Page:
Topic: Harish Chander Singh vs S.N. Tripathi - Misguiding Junior Advocate
Harish Chander Singh vs S.N. Tripathi
Bench: B.P. Jeevan Reddy, S.B. Majmudar - Date Of Judgment: 27/01/1997
J U D G M E N T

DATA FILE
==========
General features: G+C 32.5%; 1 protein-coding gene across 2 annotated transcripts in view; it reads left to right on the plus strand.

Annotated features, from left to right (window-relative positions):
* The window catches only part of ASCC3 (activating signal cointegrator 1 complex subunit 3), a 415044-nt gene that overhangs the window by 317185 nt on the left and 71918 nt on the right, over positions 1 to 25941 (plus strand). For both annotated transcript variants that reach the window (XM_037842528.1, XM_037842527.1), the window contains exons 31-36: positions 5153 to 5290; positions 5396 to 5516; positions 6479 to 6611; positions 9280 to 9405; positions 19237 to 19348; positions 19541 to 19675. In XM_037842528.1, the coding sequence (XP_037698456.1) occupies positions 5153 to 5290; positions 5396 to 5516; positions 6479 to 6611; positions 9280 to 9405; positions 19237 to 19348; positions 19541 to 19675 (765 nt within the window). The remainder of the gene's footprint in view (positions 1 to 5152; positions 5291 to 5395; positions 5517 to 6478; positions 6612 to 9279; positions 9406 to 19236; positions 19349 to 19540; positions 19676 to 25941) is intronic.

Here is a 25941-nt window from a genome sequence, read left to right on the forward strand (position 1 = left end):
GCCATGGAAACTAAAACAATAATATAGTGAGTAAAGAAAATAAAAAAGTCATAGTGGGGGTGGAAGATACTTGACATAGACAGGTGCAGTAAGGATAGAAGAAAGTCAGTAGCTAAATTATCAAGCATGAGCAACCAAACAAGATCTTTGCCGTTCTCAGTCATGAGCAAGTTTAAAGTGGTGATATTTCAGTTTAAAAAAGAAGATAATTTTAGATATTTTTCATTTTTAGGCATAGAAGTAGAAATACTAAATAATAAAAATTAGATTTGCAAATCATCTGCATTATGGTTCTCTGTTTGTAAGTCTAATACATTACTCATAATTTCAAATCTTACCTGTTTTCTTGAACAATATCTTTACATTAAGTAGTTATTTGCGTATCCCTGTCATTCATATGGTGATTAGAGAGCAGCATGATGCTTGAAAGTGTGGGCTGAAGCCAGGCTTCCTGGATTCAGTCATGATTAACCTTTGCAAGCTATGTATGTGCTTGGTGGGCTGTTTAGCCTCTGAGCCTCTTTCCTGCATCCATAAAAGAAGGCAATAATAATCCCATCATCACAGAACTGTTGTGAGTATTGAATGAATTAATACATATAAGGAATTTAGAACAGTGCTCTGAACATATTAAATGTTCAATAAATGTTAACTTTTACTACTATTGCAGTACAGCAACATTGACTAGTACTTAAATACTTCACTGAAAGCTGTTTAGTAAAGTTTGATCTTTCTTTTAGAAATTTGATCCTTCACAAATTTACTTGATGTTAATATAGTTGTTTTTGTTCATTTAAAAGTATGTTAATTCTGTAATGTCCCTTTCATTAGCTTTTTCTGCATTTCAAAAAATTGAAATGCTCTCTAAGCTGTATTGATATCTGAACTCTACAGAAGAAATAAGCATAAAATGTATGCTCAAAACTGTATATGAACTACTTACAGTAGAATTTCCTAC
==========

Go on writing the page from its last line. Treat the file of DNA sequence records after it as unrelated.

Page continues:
The appellant, Harish Chander Singh, has brought in challenge the order passed by the members of the Disciplinary Committee of the Bar Council of India holding him guilty of professional misconduct and suspending him from practice for a period of two years from the date of the communication of the order. Said appeal is filed under Section 38 of the Advocates Act. 1961 read with Order 5 of Supreme Court Rules, 1966. This appeal was admitted to final hearing and in the meantime the operation of the order under appeal was stayed. Earlier in addition to Respondent S.N. Tripathi, President of the Bar Association, Akbarpur, on Syed Husain Ahmad was also joined as Respondent no.2. He was the co-delinquent along with the appellant. He was also held guilty of professional misconduct on the complaint of the original complainant and was ordered to be reprimanded. His involvement along with the appellant was in connection with the very same transaction brought in challenge by the complainant against both these delinquents. However, said Syed Husain Ahmad did not challenge the finding of the Disciplinary Committee against him and the sentence imposed against him. At the request of the appellant, therefore, he was permitted to be deleted as second respondent in this appeal. Consequently the sole respondent who has remained in the arena of contest is the President of the Bar Association who filed the complaint before the State Bar Council on behalf of the original complainant.